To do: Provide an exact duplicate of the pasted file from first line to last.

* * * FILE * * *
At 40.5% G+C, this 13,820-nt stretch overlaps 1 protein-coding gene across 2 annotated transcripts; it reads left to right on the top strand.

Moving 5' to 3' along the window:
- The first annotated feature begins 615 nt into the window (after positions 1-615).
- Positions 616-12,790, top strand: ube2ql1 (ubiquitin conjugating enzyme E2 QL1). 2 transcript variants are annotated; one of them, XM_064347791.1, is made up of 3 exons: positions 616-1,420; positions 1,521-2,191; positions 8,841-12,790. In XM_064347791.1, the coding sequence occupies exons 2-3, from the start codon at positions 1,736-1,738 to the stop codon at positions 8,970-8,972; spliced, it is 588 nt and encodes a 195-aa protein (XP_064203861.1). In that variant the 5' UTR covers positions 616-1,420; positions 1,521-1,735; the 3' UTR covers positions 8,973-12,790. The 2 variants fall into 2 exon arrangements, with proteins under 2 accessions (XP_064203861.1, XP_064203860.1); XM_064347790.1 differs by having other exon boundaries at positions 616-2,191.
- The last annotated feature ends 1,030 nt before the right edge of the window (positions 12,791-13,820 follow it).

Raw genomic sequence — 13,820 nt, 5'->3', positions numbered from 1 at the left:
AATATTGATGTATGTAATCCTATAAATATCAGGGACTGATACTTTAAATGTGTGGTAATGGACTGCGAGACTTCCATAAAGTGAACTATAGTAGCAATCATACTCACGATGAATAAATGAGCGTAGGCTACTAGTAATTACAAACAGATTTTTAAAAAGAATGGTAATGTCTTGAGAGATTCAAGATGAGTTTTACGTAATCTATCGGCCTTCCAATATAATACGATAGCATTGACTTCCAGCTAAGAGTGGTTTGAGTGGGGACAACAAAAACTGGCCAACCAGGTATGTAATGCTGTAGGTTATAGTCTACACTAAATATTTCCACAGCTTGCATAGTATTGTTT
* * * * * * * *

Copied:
At 40.5% G+C, this 13,820-nt stretch overlaps 1 protein-coding gene across 2 annotated transcripts; it reads left to right on the top strand.

Moving 5' to 3' along the window:
- The first annotated feature begins 615 nt into the window (after positions 1-615).
- Positions 616-12,790, top strand: ube2ql1 (ubiquitin conjugating enzyme E2 QL1). 2 transcript variants are annotated; one of them, XM_064347791.1, is made up of 3 exons: positions 616-1,420; positions 1,521-2,191; positions 8,841-12,790. In XM_064347791.1, the coding sequence occupies exons 2-3, from the start codon at positions 1,736-1,738 to the stop codon at positions 8,970-8,972; spliced, it is 588 nt and encodes a 195-aa protein (XP_064203861.1). In that variant the 5' UTR covers positions 616-1,420; positions 1,521-1,735; the 3' UTR covers positions 8,973-12,790. The 2 variants fall into 2 exon arrangements, with proteins under 2 accessions (XP_064203861.1, XP_064203860.1); XM_064347790.1 differs by having other exon boundaries at positions 616-2,191.
- The last annotated feature ends 1,030 nt before the right edge of the window (positions 12,791-13,820 follow it).

Raw genomic sequence — 13,820 nt, 5'->3', positions numbered from 1 at the left:
AATATTGATGTATGTAATCCTATAAATATCAGGGACTGATACTTTAAATGTGTGGTAATGGACTGCGAGACTTCCATAAAGTGAACTATAGTAGCAATCATACTCACGATGAATAAATGAGCGTAGGCTACTAGTAATTACAAACAGATTTTTAAAAAGAATGGTAATGTCTTGAGAGATTCAAGATGAGTTTTACGTAATCTATCGGCCTTCCAATATAATACGATAGCATTGACTTCCAGCTAAGAGTGGTTTGAGTGGGGACAACAAAAACTGGCCAACCAGGTATGTAATGCTGTAGGTTATAGTCTACACTAAATATTTCCACAGCTTGCATAGTATTGTTT